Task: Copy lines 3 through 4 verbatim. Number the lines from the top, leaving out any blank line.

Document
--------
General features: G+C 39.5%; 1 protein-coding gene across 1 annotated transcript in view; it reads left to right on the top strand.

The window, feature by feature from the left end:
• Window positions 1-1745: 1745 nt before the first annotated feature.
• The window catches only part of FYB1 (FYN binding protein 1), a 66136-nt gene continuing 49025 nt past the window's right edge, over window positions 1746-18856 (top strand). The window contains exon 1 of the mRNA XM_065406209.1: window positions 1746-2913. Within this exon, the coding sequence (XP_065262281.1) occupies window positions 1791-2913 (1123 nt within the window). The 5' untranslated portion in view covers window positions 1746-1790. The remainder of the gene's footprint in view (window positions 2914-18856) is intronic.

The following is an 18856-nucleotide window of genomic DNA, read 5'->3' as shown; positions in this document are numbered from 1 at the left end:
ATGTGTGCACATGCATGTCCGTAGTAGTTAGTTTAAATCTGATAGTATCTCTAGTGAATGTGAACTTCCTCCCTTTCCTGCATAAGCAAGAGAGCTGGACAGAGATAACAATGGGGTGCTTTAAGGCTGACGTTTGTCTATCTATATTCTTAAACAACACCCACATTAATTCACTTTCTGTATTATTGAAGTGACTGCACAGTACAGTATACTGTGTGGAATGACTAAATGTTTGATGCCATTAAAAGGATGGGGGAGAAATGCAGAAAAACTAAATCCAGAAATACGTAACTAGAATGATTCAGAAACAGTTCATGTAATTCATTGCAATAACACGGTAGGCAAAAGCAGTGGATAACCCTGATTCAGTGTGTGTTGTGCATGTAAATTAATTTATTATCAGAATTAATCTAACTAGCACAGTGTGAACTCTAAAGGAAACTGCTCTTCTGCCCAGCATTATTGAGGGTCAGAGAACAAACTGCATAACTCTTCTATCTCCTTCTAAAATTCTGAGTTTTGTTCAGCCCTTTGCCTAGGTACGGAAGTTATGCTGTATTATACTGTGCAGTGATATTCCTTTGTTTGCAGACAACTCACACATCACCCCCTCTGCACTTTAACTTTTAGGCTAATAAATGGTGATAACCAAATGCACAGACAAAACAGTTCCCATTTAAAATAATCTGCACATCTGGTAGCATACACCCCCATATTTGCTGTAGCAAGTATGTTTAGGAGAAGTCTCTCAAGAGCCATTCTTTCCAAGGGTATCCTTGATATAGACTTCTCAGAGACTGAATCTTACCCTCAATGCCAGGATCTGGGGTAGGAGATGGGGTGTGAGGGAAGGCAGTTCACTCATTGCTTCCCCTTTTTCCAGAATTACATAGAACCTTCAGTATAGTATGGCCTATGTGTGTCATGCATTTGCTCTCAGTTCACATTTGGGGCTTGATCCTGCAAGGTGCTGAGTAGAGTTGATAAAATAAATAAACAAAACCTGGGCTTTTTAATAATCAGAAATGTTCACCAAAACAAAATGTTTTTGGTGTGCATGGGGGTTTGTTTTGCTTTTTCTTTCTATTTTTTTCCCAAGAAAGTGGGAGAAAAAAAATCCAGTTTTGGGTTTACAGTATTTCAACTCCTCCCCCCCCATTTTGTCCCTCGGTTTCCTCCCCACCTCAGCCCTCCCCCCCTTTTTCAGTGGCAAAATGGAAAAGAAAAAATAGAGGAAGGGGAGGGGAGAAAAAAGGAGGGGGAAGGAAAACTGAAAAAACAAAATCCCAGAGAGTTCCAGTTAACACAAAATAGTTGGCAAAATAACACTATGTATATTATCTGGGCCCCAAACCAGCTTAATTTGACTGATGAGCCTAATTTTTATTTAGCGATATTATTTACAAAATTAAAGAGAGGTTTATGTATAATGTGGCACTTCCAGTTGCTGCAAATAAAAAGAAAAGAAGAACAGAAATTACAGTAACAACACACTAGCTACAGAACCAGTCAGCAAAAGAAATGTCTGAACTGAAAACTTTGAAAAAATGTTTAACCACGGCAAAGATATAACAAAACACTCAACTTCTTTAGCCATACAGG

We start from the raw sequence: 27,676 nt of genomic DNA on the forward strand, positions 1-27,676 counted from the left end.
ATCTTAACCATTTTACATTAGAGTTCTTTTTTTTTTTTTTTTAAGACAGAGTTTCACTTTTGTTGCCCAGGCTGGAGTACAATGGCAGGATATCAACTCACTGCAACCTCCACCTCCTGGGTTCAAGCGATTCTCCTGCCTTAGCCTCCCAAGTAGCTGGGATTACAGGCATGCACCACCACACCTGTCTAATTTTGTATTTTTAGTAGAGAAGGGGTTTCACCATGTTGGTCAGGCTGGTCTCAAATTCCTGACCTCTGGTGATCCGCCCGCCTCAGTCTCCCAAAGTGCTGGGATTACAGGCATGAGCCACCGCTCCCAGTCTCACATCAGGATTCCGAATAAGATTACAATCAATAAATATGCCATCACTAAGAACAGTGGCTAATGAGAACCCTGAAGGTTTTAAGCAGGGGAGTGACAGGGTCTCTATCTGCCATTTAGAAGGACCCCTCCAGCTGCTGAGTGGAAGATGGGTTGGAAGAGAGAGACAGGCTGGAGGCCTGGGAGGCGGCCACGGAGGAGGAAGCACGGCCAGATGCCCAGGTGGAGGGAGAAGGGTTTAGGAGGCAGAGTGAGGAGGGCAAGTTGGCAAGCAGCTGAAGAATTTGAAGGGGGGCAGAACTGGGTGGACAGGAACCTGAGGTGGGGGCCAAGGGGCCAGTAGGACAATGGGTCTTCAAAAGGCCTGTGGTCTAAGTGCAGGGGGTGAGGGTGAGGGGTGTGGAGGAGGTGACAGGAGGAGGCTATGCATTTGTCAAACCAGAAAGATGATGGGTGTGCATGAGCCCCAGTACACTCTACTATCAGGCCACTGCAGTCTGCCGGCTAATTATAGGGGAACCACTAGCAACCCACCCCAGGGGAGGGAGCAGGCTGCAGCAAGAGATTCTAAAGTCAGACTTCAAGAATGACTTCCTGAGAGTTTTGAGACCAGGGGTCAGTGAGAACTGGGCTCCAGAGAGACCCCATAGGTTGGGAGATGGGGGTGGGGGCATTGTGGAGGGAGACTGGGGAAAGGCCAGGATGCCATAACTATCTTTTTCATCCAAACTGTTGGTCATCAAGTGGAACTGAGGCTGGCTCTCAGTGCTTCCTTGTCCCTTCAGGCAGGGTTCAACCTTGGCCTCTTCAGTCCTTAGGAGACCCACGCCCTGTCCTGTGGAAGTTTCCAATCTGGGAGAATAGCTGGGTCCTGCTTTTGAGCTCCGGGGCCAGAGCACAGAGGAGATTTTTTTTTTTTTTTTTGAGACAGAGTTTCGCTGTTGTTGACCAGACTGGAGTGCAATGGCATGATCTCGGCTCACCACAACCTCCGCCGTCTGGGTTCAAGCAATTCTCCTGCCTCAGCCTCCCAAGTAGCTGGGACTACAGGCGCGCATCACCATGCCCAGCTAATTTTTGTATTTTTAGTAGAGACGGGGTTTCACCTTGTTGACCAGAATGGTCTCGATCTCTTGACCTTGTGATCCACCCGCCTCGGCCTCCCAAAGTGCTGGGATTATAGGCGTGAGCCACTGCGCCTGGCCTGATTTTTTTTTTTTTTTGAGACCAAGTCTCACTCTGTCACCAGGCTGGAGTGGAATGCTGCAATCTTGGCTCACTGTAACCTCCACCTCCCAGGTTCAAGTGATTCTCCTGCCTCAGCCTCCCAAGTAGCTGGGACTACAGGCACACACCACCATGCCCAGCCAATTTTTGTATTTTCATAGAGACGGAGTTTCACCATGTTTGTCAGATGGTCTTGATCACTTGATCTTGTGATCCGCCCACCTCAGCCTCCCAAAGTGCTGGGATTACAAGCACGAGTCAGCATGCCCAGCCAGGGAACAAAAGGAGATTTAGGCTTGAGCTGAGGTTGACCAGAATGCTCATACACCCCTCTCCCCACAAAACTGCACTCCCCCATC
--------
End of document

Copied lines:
• Window positions 1-1745: 1745 nt before the first annotated feature.
• The window catches only part of FYB1 (FYN binding protein 1), a 66136-nt gene continuing 49025 nt past the window's right edge, over window positions 1746-18856 (top strand). The window contains exon 1 of the mRNA XM_065406209.1: window positions 1746-2913. Within this exon, the coding sequence (XP_065262281.1) occupies window positions 1791-2913 (1123 nt within the window). The 5' untranslated portion in view covers window positions 1746-1790. The remainder of the gene's footprint in view (window positions 2914-18856) is intronic.